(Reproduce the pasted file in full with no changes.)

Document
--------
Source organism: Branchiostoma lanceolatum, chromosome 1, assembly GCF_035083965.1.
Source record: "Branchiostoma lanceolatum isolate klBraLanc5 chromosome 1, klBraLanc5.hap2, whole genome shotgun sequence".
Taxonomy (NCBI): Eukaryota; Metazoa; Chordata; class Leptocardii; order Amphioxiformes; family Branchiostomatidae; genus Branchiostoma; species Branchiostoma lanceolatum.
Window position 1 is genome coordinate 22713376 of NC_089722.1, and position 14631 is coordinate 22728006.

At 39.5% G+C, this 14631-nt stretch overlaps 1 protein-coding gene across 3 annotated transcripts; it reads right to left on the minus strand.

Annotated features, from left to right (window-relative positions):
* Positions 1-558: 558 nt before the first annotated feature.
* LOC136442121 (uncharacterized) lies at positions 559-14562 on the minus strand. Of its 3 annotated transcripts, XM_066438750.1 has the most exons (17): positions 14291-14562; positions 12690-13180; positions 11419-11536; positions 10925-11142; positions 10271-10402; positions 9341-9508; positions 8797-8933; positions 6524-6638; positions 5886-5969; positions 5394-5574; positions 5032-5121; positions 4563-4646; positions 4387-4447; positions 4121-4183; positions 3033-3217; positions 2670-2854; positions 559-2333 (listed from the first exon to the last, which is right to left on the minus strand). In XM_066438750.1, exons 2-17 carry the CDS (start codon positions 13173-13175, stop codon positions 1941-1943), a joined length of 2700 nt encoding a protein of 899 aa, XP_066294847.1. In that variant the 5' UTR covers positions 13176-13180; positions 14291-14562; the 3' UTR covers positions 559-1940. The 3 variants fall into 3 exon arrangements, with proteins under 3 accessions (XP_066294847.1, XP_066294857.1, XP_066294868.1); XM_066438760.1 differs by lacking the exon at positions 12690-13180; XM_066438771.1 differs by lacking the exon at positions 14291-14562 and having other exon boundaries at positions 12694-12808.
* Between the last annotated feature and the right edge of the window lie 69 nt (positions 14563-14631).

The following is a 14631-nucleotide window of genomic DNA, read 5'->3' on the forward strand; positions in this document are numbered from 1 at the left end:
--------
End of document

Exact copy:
Source organism: Branchiostoma lanceolatum, chromosome 1, assembly GCF_035083965.1.
Source record: "Branchiostoma lanceolatum isolate klBraLanc5 chromosome 1, klBraLanc5.hap2, whole genome shotgun sequence".
Taxonomy (NCBI): Eukaryota; Metazoa; Chordata; class Leptocardii; order Amphioxiformes; family Branchiostomatidae; genus Branchiostoma; species Branchiostoma lanceolatum.
Window position 1 is genome coordinate 22713376 of NC_089722.1, and position 14631 is coordinate 22728006.

At 39.5% G+C, this 14631-nt stretch overlaps 1 protein-coding gene across 3 annotated transcripts; it reads right to left on the minus strand.

Annotated features, from left to right (window-relative positions):
* Positions 1-558: 558 nt before the first annotated feature.
* LOC136442121 (uncharacterized) lies at positions 559-14562 on the minus strand. Of its 3 annotated transcripts, XM_066438750.1 has the most exons (17): positions 14291-14562; positions 12690-13180; positions 11419-11536; positions 10925-11142; positions 10271-10402; positions 9341-9508; positions 8797-8933; positions 6524-6638; positions 5886-5969; positions 5394-5574; positions 5032-5121; positions 4563-4646; positions 4387-4447; positions 4121-4183; positions 3033-3217; positions 2670-2854; positions 559-2333 (listed from the first exon to the last, which is right to left on the minus strand). In XM_066438750.1, exons 2-17 carry the CDS (start codon positions 13173-13175, stop codon positions 1941-1943), a joined length of 2700 nt encoding a protein of 899 aa, XP_066294847.1. In that variant the 5' UTR covers positions 13176-13180; positions 14291-14562; the 3' UTR covers positions 559-1940. The 3 variants fall into 3 exon arrangements, with proteins under 3 accessions (XP_066294847.1, XP_066294857.1, XP_066294868.1); XM_066438760.1 differs by lacking the exon at positions 12690-13180; XM_066438771.1 differs by lacking the exon at positions 14291-14562 and having other exon boundaries at positions 12694-12808.
* Between the last annotated feature and the right edge of the window lie 69 nt (positions 14563-14631).

The following is a 14631-nucleotide window of genomic DNA, read 5'->3' on the forward strand; positions in this document are numbered from 1 at the left end: